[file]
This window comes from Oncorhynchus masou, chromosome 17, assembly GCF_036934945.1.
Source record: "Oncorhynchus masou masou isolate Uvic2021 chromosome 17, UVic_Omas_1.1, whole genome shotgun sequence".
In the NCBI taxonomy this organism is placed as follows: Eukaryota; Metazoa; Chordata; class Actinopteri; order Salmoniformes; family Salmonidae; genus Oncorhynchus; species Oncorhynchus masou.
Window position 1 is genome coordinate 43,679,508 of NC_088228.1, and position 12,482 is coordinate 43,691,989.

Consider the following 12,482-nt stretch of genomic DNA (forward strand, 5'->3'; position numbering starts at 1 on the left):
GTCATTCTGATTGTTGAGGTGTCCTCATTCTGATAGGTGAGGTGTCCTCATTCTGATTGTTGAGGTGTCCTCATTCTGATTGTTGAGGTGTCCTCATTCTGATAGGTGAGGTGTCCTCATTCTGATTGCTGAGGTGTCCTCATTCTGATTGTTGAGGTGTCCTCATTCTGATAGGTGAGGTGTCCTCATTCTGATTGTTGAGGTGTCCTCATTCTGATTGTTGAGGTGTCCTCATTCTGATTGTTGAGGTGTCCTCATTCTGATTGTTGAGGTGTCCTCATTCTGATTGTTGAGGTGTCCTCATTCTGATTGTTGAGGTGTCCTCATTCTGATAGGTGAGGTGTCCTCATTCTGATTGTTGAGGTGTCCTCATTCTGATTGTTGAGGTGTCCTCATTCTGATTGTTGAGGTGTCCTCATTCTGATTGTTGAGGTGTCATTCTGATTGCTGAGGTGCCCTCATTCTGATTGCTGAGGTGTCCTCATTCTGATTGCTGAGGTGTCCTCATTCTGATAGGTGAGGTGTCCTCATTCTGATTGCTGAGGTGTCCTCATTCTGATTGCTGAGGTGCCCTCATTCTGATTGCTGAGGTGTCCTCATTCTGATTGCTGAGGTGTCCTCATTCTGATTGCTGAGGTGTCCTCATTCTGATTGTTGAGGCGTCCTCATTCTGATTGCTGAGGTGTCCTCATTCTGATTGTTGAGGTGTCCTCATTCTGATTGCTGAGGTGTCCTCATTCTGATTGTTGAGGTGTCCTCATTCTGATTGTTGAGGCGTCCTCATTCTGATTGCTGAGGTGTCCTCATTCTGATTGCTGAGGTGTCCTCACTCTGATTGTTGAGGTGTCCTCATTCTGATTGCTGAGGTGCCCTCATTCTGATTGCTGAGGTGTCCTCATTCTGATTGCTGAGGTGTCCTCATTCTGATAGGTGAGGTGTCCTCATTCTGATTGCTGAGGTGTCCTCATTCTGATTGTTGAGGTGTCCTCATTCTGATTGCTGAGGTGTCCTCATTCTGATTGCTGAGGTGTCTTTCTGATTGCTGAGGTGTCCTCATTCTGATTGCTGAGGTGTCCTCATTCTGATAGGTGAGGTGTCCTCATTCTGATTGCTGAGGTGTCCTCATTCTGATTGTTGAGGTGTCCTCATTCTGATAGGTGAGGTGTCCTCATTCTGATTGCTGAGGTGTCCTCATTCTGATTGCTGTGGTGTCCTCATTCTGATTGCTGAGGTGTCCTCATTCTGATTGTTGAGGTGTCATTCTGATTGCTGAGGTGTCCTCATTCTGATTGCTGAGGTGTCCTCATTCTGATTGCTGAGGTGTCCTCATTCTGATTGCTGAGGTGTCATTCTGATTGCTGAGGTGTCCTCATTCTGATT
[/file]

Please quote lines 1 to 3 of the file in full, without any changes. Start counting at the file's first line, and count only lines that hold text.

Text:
This window comes from Oncorhynchus masou, chromosome 17, assembly GCF_036934945.1.
Source record: "Oncorhynchus masou masou isolate Uvic2021 chromosome 17, UVic_Omas_1.1, whole genome shotgun sequence".
In the NCBI taxonomy this organism is placed as follows: Eukaryota; Metazoa; Chordata; class Actinopteri; order Salmoniformes; family Salmonidae; genus Oncorhynchus; species Oncorhynchus masou.